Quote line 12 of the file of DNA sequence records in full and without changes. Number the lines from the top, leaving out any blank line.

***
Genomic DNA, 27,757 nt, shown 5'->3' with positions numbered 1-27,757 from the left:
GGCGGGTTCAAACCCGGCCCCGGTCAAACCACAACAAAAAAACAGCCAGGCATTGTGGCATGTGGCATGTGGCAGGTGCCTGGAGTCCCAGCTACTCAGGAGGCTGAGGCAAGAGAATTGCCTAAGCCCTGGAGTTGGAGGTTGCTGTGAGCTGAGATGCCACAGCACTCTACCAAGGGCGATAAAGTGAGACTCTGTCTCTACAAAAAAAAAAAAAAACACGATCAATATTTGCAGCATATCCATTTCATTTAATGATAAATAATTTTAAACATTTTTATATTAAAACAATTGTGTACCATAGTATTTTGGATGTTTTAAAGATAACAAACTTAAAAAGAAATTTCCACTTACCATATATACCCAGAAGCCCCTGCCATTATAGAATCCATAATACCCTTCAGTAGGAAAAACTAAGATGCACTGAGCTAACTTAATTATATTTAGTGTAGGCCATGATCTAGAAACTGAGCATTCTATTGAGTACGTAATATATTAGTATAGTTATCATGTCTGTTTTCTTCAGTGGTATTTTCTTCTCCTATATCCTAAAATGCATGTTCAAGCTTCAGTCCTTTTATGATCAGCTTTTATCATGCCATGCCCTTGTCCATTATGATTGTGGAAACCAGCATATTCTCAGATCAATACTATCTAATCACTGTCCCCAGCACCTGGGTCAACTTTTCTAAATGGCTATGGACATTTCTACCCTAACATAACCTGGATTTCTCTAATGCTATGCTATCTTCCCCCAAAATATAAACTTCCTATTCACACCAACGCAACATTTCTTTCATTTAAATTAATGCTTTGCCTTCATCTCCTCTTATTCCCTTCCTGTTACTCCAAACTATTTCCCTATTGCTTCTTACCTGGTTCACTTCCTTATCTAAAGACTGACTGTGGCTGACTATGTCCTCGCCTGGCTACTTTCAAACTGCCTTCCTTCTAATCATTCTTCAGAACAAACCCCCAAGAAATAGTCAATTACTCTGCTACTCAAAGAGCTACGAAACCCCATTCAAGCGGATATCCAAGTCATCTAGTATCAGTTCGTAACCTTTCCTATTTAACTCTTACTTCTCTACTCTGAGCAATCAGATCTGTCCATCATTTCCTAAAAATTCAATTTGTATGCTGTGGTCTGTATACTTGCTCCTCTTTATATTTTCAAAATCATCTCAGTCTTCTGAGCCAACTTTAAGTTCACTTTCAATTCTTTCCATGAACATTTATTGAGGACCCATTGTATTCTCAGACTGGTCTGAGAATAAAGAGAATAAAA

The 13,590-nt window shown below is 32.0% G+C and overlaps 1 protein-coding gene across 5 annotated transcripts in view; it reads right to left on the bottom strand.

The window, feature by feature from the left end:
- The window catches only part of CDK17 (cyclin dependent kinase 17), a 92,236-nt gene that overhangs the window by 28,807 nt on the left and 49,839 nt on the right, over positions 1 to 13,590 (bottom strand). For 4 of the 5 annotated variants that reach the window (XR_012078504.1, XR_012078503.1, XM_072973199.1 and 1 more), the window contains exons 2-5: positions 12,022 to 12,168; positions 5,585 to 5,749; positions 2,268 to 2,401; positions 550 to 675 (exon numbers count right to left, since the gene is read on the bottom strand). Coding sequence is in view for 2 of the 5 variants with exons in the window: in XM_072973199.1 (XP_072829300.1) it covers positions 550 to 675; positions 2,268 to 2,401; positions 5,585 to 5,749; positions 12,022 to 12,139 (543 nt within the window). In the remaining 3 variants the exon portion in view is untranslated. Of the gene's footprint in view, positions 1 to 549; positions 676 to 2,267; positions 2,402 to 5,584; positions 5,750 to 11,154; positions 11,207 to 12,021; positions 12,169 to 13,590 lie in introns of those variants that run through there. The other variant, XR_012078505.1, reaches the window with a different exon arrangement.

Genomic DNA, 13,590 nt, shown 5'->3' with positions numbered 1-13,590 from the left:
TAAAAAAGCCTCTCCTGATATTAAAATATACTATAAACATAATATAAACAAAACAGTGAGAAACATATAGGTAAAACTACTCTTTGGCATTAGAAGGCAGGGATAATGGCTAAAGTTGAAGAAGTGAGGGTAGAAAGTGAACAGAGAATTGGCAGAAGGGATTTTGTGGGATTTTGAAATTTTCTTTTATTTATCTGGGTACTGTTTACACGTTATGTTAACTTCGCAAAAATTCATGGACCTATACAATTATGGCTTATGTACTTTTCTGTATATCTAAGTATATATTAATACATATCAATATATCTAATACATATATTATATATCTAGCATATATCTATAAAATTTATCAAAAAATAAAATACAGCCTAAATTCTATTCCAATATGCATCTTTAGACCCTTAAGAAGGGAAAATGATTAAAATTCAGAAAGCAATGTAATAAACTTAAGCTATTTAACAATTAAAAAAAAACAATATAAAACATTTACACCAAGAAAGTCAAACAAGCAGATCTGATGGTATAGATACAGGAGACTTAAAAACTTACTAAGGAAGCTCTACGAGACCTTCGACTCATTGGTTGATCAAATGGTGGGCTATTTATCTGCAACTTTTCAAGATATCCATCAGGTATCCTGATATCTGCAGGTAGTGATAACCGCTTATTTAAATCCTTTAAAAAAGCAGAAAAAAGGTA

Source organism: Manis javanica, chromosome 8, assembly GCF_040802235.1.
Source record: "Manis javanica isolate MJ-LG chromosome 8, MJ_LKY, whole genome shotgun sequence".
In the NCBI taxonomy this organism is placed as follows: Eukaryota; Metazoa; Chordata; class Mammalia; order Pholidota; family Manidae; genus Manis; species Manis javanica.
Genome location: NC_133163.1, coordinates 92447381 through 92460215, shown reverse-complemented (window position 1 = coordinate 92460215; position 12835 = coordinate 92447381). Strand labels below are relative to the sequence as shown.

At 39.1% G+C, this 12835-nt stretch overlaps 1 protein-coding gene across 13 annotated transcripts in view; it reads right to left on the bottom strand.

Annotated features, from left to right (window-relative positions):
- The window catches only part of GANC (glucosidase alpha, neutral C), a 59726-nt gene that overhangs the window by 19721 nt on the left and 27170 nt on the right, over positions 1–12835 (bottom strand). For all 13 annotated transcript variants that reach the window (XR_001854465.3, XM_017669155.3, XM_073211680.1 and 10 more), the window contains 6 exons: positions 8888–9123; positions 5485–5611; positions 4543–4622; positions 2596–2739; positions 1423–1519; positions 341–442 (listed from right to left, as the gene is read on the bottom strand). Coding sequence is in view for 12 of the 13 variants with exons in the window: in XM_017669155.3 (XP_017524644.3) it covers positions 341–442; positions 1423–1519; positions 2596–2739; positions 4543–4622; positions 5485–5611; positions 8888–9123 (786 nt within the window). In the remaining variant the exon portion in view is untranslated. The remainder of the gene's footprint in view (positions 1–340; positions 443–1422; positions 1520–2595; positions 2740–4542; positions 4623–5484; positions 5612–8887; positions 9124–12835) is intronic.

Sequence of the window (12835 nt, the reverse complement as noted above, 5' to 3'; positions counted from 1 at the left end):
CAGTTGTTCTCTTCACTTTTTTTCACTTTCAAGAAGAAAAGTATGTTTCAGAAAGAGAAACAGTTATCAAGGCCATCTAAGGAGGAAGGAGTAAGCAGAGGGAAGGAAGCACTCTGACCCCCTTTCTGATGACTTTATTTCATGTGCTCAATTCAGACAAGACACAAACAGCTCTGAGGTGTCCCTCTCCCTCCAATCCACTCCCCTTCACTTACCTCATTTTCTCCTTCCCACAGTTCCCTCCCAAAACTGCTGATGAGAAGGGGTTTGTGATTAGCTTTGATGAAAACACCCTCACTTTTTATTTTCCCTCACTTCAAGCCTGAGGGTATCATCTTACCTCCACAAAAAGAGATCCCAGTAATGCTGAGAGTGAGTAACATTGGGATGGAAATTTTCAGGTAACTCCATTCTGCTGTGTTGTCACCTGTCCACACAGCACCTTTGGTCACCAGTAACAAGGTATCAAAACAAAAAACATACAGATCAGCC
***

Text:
At 39.1% G+C, this 12835-nt stretch overlaps 1 protein-coding gene across 13 annotated transcripts in view; it reads right to left on the bottom strand.